Survey vs. Questionnaire: What’s the Difference?

SurveyPluto 05/27/2024 1036 words

Survey vs. Questionnaire

Whatever business you have, you probably need to gather data. This is exactly why you must understand the intricacies between survey vs questionnaire which could impact the quality of your research and the insights you gather.

Millions of people are confused about what the two are so if you are one of them, do not worry. After all, these terms are often used interchangeably. That said, you must know that they refer to two very different concepts.

What is a Questionnaire?


This research instrument consists of a set of questions. These are essential to get important information from respondents, whoever they may be. Think of your questionnaire as a tool used to collect data on various topics such as customer satisfaction or employee feedback. 

Before continuing, it’s crucial to remember that not all questionnaires are the same. They can include both open-ended and closed-ended questions. These two make the collection of qualitative and quantitative data possible.

Types of Questions in a Questionnaire

Closed-Ended Questions

You must use this if you want to give respondents predefined answer choices. Some examples are:

● Multiple-choice questions

● Likert scale questions

● Yes/no questions.

Open-Ended Questions

Need to understand thoughts, feelings, and experiences better? Then an open-ended question will help your respondents to answer in their own words. At the end of the day, this will provide richer data.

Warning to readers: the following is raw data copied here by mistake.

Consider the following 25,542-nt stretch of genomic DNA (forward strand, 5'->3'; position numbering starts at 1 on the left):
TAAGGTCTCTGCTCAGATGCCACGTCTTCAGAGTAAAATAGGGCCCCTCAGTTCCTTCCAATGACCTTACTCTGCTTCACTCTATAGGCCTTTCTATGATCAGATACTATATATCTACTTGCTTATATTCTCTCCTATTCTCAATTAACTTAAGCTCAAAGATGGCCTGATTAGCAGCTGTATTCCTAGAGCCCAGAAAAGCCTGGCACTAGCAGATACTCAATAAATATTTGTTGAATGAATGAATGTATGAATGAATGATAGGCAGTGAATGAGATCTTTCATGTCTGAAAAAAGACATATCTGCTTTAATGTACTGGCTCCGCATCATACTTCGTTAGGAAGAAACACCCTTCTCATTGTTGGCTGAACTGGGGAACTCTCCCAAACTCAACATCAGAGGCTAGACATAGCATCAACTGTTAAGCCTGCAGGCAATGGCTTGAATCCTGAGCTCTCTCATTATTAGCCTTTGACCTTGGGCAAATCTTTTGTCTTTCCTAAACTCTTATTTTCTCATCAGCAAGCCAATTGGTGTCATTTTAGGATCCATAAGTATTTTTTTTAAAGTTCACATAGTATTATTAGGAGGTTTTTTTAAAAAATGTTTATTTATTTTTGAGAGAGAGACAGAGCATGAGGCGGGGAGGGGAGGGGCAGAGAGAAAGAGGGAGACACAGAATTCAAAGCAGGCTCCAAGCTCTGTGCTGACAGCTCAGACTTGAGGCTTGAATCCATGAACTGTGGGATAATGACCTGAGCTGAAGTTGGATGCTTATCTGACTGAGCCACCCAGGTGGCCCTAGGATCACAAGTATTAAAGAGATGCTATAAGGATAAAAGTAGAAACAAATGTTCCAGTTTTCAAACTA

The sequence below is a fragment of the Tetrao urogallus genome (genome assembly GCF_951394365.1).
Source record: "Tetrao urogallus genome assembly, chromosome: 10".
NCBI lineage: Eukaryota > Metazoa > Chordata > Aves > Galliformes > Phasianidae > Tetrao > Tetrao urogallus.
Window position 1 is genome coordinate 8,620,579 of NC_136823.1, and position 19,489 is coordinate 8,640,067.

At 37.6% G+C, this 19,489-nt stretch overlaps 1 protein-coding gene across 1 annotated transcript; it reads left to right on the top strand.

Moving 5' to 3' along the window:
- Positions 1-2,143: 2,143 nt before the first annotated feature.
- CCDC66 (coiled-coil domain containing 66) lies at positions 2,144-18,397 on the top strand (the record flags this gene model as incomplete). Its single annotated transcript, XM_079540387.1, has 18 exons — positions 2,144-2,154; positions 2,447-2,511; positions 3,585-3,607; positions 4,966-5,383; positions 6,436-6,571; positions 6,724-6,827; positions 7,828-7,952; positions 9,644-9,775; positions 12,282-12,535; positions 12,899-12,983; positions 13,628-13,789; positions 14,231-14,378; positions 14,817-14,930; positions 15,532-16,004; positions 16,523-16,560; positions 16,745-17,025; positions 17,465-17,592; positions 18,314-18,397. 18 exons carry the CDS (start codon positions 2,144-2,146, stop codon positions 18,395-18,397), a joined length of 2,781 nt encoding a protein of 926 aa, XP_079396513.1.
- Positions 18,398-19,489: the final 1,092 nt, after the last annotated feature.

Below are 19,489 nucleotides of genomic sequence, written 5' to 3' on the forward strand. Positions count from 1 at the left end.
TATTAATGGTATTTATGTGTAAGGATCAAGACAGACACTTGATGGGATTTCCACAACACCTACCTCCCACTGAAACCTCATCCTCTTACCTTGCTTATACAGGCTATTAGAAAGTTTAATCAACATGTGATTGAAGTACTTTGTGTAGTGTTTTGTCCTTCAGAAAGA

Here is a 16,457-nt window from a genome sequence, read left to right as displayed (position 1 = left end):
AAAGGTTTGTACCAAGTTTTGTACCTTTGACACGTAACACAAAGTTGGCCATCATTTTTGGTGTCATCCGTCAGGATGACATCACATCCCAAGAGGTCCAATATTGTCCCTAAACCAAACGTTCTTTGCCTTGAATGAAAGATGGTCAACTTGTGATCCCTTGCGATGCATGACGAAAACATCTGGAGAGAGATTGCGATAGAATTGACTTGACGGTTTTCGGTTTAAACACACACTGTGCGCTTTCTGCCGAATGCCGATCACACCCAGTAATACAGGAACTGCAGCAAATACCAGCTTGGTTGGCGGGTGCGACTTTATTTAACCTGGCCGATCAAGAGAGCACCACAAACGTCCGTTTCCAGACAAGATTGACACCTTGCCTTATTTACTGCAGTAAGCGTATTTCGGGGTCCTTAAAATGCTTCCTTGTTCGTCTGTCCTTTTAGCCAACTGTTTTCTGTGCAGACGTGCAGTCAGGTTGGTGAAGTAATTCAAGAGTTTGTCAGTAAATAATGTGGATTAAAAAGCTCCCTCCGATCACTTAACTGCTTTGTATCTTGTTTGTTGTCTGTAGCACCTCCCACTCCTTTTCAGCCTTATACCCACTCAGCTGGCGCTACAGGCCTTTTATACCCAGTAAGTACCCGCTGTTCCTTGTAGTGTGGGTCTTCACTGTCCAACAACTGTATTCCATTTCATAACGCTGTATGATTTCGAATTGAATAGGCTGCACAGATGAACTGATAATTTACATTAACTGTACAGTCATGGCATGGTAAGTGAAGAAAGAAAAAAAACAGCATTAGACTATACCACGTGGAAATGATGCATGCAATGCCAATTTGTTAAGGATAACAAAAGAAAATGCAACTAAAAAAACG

Applications of Questionnaires

Did you know that questionnaires are immensely versatile tools? You can use questionnaire templates for any purpose you can think of. This is why questionnaires are non-negotiables for fields like:

● Market research

● Social sciences

● Healthcare

● Education

It can even gather specific information for things like the following:

● Customer preferences

● Employee satisfaction

● Patient health histories

For instance, a company might use a questionnaire to collect feedback on a new product, and a healthcare provider might use one to gather patient information.

What is a Survey?


A survey is a broader research method. It covers the entire process of collecting up to interpreting the data from a group of respondents. This already includes a questionnaire as one of its components. However, it may also involve other elements such as sampling, data analysis, and many others. 

Components of a Survey


As mentioned above, these are the set of questions used to gather data from respondents. It is a very important core component of a survey.


Sampling is the process of selecting a representative group of respondents from a larger population. A successful sampling ensures survey results are generalisable to a broader population.

Data Collection Methods

Surveys can be conducted using many methods. It could be done online. Some companies even prefer to do a phone call. Others insist on face-to-face interviews. The final choices really depends on what the researcher wants to accomplish. The resources available for the researcher can also affect this. 

Data Analysis

Data analysis is the final step in surveys and this includes organising the data. After this, it is assessed and finally, interpreted to gain a meaningful conclusion. Usually, this step involves statistical analysis to make way for the identification of relationships in the data. 

Applications of Surveys